Roche’s Kadcyla ‘unaffordable’ for NHS
Roche’s new breast cancer treatment Kadcyla has been rejected by NICE in draft guidance, with the cost effectiveness watchdog criticising the high price set by the company.
NICE says Kadcyla costs more than £90,000 per patient, and that it is not effective enough to justify the price the NHS is being asked to pay.
Kadcyla (trastuzumab emtansine) is Roche’s ‘next generation’ version of its hugely successful breast cancer drug Herceptin for people with HER2 positive breast cancer. Kadcyla is being evaluated as a treatment option for HER2 positive patients whose breast cancer has spread to other parts of the body, cannot be surgically removed and has stopped responding to initial treatment.
NICE’s draft guidance, now published for consultation, says that despite some evidence of clinical efficacy, Kadcyla doesn’t work well enough to justify its high cost and therefore should not be routinely used on the NHS.
Cancer drugs fund
The impact of NICE’s ruling – if it were to remain a ‘no’ – would be softened by the fact that Kadcyla is already being funded through England’s Cancer Drugs Fund (CDF).
Kadcyla was launched in the UK in February, and in its corporate financial results for the first quarter of 2014, Roche proclaimed that Kadcyla had enjoyed strong uptake in Germany and the UK in its first few months on the market.
This rapid uptake in the UK is thanks to funding through the CDF, but the Fund is unlikely to sustain a continued growth in its use.
Only NICE can approve the drug for broader use across England, and the cost-effectiveness watchdog has chastised the firm for its pricing policy.
Sir Andrew Dillon, NICE Chief Executive, said: “We had hoped that Roche would have recognised the challenge the NHS faces in managing the adoption of expensive new treatments by reducing the cost of Kadcyla to the NHS.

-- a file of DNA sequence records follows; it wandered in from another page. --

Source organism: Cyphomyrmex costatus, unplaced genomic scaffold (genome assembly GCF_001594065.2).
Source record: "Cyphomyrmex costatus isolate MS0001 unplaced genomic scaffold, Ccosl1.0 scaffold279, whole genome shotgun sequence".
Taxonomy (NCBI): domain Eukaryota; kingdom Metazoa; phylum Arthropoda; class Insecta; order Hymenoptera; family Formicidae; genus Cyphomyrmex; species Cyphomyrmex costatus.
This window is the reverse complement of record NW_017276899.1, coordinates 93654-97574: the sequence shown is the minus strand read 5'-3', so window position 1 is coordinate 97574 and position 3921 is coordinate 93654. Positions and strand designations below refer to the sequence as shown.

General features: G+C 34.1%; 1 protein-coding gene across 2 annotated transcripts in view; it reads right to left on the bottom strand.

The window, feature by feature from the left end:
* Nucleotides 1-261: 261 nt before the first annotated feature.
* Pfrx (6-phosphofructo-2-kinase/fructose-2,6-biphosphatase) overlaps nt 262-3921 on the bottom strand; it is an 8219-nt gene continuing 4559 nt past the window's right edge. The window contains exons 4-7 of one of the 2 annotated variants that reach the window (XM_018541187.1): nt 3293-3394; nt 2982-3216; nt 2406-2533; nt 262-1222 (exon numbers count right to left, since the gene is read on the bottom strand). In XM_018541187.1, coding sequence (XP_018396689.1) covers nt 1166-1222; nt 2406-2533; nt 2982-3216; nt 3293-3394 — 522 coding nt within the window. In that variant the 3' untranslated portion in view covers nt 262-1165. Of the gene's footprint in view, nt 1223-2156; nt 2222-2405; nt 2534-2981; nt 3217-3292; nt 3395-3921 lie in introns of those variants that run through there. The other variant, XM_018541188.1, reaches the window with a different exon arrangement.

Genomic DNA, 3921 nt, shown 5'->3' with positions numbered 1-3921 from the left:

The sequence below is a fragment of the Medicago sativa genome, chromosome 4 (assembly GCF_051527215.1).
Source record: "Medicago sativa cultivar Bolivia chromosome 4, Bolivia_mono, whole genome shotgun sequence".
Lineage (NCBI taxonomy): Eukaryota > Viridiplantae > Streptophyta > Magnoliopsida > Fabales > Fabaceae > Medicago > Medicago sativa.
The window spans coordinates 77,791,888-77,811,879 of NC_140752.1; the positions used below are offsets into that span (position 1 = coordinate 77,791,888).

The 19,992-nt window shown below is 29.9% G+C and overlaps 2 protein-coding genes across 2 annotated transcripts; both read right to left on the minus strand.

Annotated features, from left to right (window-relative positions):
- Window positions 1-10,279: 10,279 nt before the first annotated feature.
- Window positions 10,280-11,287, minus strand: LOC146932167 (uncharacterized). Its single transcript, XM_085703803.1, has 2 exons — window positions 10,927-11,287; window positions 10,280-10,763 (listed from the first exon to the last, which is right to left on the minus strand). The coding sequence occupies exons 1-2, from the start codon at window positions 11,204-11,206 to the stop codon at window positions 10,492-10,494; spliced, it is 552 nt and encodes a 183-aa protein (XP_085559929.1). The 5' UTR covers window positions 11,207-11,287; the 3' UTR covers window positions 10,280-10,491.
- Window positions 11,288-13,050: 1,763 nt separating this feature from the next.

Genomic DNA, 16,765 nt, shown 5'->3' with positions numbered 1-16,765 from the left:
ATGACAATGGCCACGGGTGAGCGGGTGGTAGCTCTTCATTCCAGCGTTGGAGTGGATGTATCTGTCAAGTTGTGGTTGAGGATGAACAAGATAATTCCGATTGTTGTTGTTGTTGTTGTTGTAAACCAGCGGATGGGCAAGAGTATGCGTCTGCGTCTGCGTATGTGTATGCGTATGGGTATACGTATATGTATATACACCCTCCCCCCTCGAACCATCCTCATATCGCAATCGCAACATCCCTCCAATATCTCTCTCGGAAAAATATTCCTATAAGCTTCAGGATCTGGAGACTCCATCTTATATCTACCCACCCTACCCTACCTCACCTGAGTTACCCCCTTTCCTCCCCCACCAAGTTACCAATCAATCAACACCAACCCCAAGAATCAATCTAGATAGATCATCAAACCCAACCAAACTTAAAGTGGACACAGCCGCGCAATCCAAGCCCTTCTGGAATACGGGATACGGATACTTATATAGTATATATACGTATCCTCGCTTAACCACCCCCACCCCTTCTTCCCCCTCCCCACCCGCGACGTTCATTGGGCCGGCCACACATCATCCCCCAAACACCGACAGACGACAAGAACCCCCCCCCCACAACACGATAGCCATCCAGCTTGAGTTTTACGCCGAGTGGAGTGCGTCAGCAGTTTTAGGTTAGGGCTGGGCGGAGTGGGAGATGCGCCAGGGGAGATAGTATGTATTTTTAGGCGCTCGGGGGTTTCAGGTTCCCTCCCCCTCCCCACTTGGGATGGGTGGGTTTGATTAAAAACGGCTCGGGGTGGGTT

“This drug is already being funded through the special Cancer Drugs Fund. Our job is to recommend whether it should transfer into the NHS budget. We are very aware of the importance that people place on life-extending cancer drugs and a decision not to recommend a cancer treatment for routine NHS funding is never taken lightly. We apply as much flexibility as we can in approving new treatments, but the reality is that given its price and what it offers to patients, it will displace more health benefit which the NHS could achieve in other ways, than it will offer to patients with breast cancer.”
The independent Appraisal Committee, which develops recommendations on behalf of NICE, considered evidence from the manufacturer, doctors and patient experts. It heard that Kadcyla is most likely to be given as a ‘second-line’ treatment and could potentially help to extend life by nearly six months compared with the treatment combination of lapatinib plus capecitabine (GSK’s Tyverb and Roche’s Xeloda). However, a course of treatment with Kadcyla is expected to cost £90,831 per patient – tens of thousands of pounds more than other currently available second-line treatments. Considering the high cost of the drug, the committee concluded that it could not recommend trastuzumab emtansine as a cost-effective use of NHS money.
Sir Andrew continued: “We hope the manufacturer will act in the best interests of patients and use this consultation period to look again at their evidence and consider if there is more they can do.”
Consultees, including the manufacturer, healthcare professionals and members of the public are able to comment on the draft recommendations via the NICE website until Monday 19 May 2014.
Jayson Dallas, general manager of Roche UK responded: “Roche is extremely disappointed that NICE has failed to safeguard the interests of patients with this advanced stage of aggressive disease.”
He added that he hoped NICE would arrive at a “sustainable solution that builds upon the success” of the Cancer Drugs Fund, so that “patients continue to have rapid access to much needed cancer medicines”.
NICE’s remarks make it clear that it wants Roche to offer a ‘patient access scheme’ (PAS), which amounts to a price discount. However previous stand-offs between Roche and NICE – most notably over bowel cancer treatment Avastin – have not been resolved through this route.
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